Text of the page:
When you first start playing soccer, it may seem like there is just one step to soccer success -- kicking the ball to a teammate or into the goal. But as you get more into the game, you’ll want to master the fine points that take you far past the child’s play aspect of basic soccer and into overall mastery. A 10-step program provides a conceptual framework to emulate what top soccer academies teach and helps you achieve greater impact on the field.
Soccer starts with an underrated step to success -- good balance. “Everything you do in soccer -- pass, trap, shoot, reverse turns -- requires proper balance on the plant foot. Not enough attention is paid at the basic level to balance,” says Wes Harvey, a Maryland-based coach of men’s, women’s and children’s soccer programs. Children can work on balance with the airplane pose, standing on one leg, torso bent forward, arms extended and the raised leg horizontal behind the body. Adults can improve their balance in the course of practicing the basic skills of soccer.
Dribbling, Shielding and Tackling
Especially for beginning players, dribbling serves as the main way to advance the ball. You can practice by tapping the ball forward with the inside, outside or top of your cleats, or weave the ball through a row of cones. Shielding involves protecting the ball by keeping your body between the opponent and the ball. Tackling has a different meaning in soccer than to its meaning in American football. In soccer, you tackle by chipping the ball away from an opponent with a toe poke, a slide on the ground or by blocking the ball with your foot or lower leg.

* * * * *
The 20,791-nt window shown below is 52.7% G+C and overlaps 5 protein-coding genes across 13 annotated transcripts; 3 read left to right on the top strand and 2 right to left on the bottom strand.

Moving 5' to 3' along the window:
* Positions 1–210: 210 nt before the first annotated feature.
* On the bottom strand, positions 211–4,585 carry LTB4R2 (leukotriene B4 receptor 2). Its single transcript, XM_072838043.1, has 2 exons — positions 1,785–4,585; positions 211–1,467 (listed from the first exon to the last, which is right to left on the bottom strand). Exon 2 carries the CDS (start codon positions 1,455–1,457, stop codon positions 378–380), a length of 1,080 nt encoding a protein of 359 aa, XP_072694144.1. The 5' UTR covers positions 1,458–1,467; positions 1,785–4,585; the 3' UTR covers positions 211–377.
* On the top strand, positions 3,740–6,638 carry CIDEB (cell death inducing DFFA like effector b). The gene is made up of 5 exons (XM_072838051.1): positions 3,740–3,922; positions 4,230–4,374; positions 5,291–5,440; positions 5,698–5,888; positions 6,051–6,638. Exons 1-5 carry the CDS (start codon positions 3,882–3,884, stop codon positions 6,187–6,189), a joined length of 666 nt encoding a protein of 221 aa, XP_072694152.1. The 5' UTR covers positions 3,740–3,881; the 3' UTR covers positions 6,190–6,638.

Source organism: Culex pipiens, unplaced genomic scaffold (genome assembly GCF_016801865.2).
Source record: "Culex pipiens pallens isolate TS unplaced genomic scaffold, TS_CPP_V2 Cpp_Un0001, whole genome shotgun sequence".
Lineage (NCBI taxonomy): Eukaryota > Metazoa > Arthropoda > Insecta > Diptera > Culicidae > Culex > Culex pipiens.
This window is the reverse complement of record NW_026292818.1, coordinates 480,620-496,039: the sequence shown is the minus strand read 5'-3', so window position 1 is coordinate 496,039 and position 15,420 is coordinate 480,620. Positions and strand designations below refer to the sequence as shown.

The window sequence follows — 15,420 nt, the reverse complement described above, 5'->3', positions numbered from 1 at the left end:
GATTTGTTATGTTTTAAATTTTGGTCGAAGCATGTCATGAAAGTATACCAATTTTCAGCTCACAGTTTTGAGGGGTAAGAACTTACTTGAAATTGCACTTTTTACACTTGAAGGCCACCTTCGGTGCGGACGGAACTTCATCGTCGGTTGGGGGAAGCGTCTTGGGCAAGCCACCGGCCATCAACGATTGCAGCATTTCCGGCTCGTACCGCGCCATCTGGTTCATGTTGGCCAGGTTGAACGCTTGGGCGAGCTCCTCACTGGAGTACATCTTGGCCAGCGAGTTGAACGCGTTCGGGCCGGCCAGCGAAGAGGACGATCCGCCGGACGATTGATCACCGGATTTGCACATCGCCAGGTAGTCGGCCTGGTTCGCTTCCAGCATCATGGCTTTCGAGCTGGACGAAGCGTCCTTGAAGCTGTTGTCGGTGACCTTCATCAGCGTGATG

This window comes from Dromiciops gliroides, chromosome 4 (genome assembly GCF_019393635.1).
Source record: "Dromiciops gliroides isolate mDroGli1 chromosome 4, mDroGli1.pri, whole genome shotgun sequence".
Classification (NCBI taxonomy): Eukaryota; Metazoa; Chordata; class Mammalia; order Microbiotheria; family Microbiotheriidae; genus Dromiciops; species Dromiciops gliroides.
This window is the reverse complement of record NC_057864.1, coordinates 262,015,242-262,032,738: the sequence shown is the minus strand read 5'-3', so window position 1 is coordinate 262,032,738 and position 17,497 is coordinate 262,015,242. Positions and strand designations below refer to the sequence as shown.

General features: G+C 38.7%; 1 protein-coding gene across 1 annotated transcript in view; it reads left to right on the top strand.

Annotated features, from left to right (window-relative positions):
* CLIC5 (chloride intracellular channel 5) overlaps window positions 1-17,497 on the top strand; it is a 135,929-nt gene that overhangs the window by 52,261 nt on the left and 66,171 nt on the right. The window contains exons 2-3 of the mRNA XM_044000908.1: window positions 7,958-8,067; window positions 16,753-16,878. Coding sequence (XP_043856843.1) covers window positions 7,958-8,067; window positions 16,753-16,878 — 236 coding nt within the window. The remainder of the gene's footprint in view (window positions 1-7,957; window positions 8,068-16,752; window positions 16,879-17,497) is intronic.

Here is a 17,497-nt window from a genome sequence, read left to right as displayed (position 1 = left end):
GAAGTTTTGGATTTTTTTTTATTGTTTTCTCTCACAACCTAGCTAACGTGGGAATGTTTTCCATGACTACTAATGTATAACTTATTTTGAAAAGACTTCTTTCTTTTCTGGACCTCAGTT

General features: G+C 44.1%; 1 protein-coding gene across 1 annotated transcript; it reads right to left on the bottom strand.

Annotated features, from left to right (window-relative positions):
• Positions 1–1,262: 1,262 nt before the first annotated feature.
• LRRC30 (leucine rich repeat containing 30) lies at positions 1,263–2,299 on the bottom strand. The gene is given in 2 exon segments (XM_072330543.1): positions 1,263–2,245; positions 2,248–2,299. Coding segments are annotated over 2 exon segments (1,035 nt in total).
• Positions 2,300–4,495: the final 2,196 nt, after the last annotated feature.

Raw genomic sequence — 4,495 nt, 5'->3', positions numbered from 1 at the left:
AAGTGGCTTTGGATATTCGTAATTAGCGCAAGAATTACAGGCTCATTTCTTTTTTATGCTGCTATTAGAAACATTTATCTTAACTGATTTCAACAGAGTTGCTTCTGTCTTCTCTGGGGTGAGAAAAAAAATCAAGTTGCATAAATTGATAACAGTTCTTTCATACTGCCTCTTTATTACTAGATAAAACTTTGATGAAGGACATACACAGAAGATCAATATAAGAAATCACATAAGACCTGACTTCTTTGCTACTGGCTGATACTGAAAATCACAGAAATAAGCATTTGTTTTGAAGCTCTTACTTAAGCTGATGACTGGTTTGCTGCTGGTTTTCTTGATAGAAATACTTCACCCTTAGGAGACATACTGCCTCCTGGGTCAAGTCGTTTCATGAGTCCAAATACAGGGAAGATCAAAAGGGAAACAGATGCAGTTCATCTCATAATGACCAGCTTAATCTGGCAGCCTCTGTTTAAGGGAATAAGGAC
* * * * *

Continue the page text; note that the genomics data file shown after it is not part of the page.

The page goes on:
Passing and Trapping
Youth players quickly learn that passing advances the ball more quickly than the fastest dribble. Trapping refers to gently controlling a pass -- some coaches refer to this as “receiving” the ball. You can practice passing and trapping with a partner, just kicking the ball back and forth on the ground. Advanced players move on to traps with the chest and trapping aerial or “flighted” balls, as well as ground balls.
Shooting and Heading
Learning to shoot the ball helps you to win games. You can shoot if you are close to the goal by simply striking the ball into the net, away from the goalkeeper. Shooting from a distance requires a lot of practice and aiming to place the ball in the corners of the goal. “Your emphasis should be on shot location first, and power second,” Harvey notes. You can also head the ball in the goal by snapping your upper body forward so the top of the forehead smacks the ball in. Heading can also be used in place of a pass to advance the ball to a teammate or as a defensive maneuver.
Teamwork and Specialized Skills
To apply your skills, you need to work as part of a team. Give-and-go drills and two-touch games -- allowing each player only to trap the ball and then pass it -- teach offensive teamwork. Team defense entails positioning yourself to either closely mark the ball carrier or shut off potential passes to opponents near the ball. Finally, specialized skills include working on throw-ins, goalkeeping and taking penalties and free kicks. Older youth players and adults need to undertake all 10 steps to master soccer skills and become a well-rounded player.
- Wes Harvey; Soccer Coach; Baltimore, Maryland
- Soccer: Steps to Success; Joe Luxbacher
- Christof Koepsel/Getty Images Sport/Getty Images